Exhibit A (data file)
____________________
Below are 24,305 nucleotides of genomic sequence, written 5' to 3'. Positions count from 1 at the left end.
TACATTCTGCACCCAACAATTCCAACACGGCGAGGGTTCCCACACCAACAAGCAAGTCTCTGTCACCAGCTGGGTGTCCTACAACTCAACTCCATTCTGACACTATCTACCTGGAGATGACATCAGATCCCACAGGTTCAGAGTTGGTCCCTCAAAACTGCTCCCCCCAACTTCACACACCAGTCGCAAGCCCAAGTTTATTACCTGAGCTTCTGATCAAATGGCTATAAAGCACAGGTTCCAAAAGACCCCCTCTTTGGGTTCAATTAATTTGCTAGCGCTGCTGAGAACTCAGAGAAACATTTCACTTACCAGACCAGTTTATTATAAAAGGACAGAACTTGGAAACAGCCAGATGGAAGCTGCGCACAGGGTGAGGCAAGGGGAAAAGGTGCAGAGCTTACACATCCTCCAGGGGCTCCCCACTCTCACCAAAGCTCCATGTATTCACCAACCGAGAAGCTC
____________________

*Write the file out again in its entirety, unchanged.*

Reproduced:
Below are 24,305 nucleotides of genomic sequence, written 5' to 3'. Positions count from 1 at the left end.
TACATTCTGCACCCAACAATTCCAACACGGCGAGGGTTCCCACACCAACAAGCAAGTCTCTGTCACCAGCTGGGTGTCCTACAACTCAACTCCATTCTGACACTATCTACCTGGAGATGACATCAGATCCCACAGGTTCAGAGTTGGTCCCTCAAAACTGCTCCCCCCAACTTCACACACCAGTCGCAAGCCCAAGTTTATTACCTGAGCTTCTGATCAAATGGCTATAAAGCACAGGTTCCAAAAGACCCCCTCTTTGGGTTCAATTAATTTGCTAGCGCTGCTGAGAACTCAGAGAAACATTTCACTTACCAGACCAGTTTATTATAAAAGGACAGAACTTGGAAACAGCCAGATGGAAGCTGCGCACAGGGTGAGGCAAGGGGAAAAGGTGCAGAGCTTACACATCCTCCAGGGGCTCCCCACTCTCACCAAAGCTCCATGTATTCACCAACCGAGAAGCTC